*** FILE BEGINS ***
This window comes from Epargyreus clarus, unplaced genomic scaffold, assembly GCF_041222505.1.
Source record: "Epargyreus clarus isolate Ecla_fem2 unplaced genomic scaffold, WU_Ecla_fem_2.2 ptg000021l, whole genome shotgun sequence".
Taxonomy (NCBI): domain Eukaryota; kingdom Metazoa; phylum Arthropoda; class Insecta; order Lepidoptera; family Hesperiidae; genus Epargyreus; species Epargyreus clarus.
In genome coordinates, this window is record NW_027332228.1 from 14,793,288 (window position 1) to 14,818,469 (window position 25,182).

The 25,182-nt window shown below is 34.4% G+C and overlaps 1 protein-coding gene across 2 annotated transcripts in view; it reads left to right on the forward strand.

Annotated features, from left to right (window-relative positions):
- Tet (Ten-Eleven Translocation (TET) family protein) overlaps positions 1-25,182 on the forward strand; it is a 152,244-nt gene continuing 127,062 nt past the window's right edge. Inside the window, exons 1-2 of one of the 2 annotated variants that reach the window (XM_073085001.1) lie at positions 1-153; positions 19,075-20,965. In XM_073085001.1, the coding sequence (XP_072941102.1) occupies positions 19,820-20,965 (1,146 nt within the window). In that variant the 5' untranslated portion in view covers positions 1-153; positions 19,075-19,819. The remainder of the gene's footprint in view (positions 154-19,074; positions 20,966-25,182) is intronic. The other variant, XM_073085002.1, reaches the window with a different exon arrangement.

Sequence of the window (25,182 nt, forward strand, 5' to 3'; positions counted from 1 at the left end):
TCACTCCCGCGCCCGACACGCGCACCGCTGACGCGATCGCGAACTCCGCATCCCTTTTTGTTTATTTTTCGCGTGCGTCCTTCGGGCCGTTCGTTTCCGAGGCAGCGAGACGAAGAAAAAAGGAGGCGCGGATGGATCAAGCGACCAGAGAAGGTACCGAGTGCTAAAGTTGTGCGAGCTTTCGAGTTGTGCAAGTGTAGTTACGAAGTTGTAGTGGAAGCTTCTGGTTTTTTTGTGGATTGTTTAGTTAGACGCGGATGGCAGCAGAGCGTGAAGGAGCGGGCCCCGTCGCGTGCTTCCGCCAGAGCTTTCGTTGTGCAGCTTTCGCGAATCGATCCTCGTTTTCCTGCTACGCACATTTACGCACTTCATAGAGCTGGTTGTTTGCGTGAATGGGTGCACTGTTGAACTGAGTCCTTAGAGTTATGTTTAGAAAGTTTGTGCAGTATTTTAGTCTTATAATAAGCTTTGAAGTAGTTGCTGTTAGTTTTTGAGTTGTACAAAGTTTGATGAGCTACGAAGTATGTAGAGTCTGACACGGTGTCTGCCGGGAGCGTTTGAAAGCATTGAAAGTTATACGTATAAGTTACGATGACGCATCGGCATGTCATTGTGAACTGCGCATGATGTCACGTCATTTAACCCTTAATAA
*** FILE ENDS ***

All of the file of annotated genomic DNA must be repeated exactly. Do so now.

This window comes from Epargyreus clarus, unplaced genomic scaffold, assembly GCF_041222505.1.
Source record: "Epargyreus clarus isolate Ecla_fem2 unplaced genomic scaffold, WU_Ecla_fem_2.2 ptg000021l, whole genome shotgun sequence".
Taxonomy (NCBI): domain Eukaryota; kingdom Metazoa; phylum Arthropoda; class Insecta; order Lepidoptera; family Hesperiidae; genus Epargyreus; species Epargyreus clarus.
In genome coordinates, this window is record NW_027332228.1 from 14,793,288 (window position 1) to 14,818,469 (window position 25,182).

The 25,182-nt window shown below is 34.4% G+C and overlaps 1 protein-coding gene across 2 annotated transcripts in view; it reads left to right on the forward strand.

Annotated features, from left to right (window-relative positions):
- Tet (Ten-Eleven Translocation (TET) family protein) overlaps positions 1-25,182 on the forward strand; it is a 152,244-nt gene continuing 127,062 nt past the window's right edge. Inside the window, exons 1-2 of one of the 2 annotated variants that reach the window (XM_073085001.1) lie at positions 1-153; positions 19,075-20,965. In XM_073085001.1, the coding sequence (XP_072941102.1) occupies positions 19,820-20,965 (1,146 nt within the window). In that variant the 5' untranslated portion in view covers positions 1-153; positions 19,075-19,819. The remainder of the gene's footprint in view (positions 154-19,074; positions 20,966-25,182) is intronic. The other variant, XM_073085002.1, reaches the window with a different exon arrangement.

Sequence of the window (25,182 nt, forward strand, 5' to 3'; positions counted from 1 at the left end):
TCACTCCCGCGCCCGACACGCGCACCGCTGACGCGATCGCGAACTCCGCATCCCTTTTTGTTTATTTTTCGCGTGCGTCCTTCGGGCCGTTCGTTTCCGAGGCAGCGAGACGAAGAAAAAAGGAGGCGCGGATGGATCAAGCGACCAGAGAAGGTACCGAGTGCTAAAGTTGTGCGAGCTTTCGAGTTGTGCAAGTGTAGTTACGAAGTTGTAGTGGAAGCTTCTGGTTTTTTTGTGGATTGTTTAGTTAGACGCGGATGGCAGCAGAGCGTGAAGGAGCGGGCCCCGTCGCGTGCTTCCGCCAGAGCTTTCGTTGTGCAGCTTTCGCGAATCGATCCTCGTTTTCCTGCTACGCACATTTACGCACTTCATAGAGCTGGTTGTTTGCGTGAATGGGTGCACTGTTGAACTGAGTCCTTAGAGTTATGTTTAGAAAGTTTGTGCAGTATTTTAGTCTTATAATAAGCTTTGAAGTAGTTGCTGTTAGTTTTTGAGTTGTACAAAGTTTGATGAGCTACGAAGTATGTAGAGTCTGACACGGTGTCTGCCGGGAGCGTTTGAAAGCATTGAAAGTTATACGTATAAGTTACGATGACGCATCGGCATGTCATTGTGAACTGCGCATGATGTCACGTCATTTAACCCTTAATAA